Binders

Binders

OK, I know that correctly the piece of agricultural kit that both cut corn and tied it up into bundles was called a reaper-binder. In my experience, though, the fact that they reaped or cut the crop was taken as read. They were always called binders.

I associate them, very much, with ‘camp’.

Back in the early and mid-50s the sight of a binder working the fields with men following and stoking up the sheaves was commonplace. To me, as a child, it was timeless. As a child you imagine that things are as they always have been so to me a tractor hauling a binder with a crew of two must always have been what happened. I did know that historically, horses had provided the motive power but that was before my time and I probably guessed that it might have been alongside the Stone Age, rather than having been the norm for my dad.

However, the future was with us, and I remember my brother and me dashing up to the top of the downs to see a new-fangled combine harvester at work. My dad, sensible as ever, recorded the binder scene and here we have one of his charming photos.

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So, a classic scene from 1955. Driving the tractor was a young man called Julian Freeman.

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The farm we camped on was managed by his uncle Dick and he normally managed the controls of the binder, but on this occasion, I don’t think it is him.

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In fact I really don’t know who that is. Julian’s father, George would have been helping at the harvest and his other uncle, Harry would have been around as well. But this isn’t either of them.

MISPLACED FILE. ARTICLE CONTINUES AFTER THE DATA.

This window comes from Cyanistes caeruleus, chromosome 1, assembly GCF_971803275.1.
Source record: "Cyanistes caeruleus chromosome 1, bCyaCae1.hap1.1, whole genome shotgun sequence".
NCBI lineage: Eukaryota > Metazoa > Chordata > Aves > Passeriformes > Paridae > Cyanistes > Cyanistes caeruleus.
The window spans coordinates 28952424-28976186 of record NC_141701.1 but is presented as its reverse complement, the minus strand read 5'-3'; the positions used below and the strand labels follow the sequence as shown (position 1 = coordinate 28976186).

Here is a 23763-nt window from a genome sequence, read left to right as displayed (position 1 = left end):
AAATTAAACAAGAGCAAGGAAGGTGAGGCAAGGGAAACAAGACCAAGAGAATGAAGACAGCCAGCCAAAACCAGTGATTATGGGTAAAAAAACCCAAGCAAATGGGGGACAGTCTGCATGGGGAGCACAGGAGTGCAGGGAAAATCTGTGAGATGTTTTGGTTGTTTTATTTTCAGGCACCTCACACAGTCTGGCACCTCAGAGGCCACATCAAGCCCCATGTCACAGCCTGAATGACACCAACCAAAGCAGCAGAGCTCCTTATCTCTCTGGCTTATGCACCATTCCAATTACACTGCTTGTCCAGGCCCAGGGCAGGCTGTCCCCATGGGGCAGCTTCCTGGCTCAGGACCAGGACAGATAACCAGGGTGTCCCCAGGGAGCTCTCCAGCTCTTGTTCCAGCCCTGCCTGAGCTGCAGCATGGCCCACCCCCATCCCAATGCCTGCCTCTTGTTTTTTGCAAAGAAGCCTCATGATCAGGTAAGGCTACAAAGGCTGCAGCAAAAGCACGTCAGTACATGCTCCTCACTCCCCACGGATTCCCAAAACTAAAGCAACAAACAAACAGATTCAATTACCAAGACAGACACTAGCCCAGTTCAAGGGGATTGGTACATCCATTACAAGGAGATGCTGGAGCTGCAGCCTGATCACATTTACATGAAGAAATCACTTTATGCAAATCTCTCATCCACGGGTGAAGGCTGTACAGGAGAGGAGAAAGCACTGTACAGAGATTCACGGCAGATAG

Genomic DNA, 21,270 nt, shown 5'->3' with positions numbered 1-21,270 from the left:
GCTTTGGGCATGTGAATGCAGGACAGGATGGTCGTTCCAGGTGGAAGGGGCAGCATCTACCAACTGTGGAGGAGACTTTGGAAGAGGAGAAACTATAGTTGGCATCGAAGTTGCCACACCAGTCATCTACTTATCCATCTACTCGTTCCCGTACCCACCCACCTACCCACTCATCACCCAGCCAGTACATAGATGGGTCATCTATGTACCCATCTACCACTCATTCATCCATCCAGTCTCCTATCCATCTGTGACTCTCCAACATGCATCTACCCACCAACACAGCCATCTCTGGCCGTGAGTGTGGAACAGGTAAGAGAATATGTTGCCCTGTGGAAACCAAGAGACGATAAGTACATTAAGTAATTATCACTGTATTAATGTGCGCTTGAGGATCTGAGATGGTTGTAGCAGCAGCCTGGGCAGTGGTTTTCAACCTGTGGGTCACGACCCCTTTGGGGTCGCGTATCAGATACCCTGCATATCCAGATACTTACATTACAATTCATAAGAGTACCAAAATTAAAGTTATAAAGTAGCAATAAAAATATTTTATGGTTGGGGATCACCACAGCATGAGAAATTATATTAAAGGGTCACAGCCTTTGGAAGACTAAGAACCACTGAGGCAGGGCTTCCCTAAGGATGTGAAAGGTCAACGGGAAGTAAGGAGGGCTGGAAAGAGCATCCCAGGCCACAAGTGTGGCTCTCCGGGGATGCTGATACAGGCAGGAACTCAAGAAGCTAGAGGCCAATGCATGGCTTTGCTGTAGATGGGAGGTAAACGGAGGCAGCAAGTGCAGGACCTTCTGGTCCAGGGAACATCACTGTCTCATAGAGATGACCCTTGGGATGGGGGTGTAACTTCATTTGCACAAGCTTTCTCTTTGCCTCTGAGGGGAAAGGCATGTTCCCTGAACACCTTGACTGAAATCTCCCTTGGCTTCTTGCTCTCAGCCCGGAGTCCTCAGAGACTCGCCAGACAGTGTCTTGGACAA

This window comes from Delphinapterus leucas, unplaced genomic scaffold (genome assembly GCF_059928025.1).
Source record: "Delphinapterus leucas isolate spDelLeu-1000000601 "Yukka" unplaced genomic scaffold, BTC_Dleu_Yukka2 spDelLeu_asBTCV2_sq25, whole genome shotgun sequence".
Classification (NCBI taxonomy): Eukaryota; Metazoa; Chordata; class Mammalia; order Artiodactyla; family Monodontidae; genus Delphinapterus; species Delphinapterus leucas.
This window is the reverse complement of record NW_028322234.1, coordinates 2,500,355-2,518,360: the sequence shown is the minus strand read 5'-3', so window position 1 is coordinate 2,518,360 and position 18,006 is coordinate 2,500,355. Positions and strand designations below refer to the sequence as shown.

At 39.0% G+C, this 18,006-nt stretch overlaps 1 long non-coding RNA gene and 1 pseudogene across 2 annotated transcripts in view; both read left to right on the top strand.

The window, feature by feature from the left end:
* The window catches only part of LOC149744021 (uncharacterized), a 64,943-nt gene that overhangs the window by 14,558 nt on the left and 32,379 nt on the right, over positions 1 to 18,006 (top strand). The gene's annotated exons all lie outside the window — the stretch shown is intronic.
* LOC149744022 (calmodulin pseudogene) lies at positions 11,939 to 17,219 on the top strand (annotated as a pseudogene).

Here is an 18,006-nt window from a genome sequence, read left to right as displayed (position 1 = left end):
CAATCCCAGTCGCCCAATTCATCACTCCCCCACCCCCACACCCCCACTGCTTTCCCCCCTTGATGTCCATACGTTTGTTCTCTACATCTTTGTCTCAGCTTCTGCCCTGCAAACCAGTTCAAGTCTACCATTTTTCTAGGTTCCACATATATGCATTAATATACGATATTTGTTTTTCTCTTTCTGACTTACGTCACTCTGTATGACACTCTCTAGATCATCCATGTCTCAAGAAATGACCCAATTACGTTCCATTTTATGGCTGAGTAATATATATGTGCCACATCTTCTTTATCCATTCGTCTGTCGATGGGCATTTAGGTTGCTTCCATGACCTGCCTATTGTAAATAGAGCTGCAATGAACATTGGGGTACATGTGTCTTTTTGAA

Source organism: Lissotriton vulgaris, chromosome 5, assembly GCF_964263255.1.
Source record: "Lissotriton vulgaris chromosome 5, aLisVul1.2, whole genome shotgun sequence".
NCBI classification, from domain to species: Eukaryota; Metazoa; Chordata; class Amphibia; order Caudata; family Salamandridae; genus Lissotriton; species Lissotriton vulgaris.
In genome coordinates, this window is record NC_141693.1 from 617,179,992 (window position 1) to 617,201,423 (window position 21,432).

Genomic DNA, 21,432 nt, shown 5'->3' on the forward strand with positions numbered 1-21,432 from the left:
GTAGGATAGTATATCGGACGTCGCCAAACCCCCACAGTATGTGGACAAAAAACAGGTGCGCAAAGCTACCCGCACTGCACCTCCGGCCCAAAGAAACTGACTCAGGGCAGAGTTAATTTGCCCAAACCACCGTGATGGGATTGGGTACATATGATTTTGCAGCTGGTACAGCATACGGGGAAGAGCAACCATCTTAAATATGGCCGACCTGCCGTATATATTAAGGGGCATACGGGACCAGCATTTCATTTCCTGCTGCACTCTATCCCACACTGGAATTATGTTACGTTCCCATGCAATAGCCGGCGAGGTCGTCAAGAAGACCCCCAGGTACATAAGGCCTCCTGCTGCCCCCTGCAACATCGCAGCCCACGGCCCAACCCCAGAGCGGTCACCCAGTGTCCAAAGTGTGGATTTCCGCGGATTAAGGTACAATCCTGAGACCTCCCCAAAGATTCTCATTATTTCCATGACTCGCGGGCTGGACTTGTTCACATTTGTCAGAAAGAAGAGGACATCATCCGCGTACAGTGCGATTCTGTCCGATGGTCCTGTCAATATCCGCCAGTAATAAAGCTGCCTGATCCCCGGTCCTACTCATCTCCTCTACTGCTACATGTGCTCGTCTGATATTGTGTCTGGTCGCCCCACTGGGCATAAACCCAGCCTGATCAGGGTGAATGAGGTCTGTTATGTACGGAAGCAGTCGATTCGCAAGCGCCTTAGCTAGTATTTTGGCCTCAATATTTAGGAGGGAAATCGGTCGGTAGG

As the fifties drew to a close, the binders began to get swept into oblivion. My dad, realising this had another go at recording the scene at ‘camp’ using a colour slide film.

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This was actually in 1964. Julian is still on the tractor but this time it definitely is Dick Freeman on the binder.

But the binder never quite died. In Wiltshire, where I have lived all my adult life, a few farmers grow long straw wheat and cut it with a binder. This keeps the straw in good order, and after the grain has been threshed out, the straw can be sold for thatching

So here we have a 21st century binder resting after harvesting a local field.

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One Response to “Binders”

  1. The Firle Calendar – 2001 | Locksands Life Says:

    […] The other person I knew was Julian Freeman. In fact he has featured before on this blog (click here). […]

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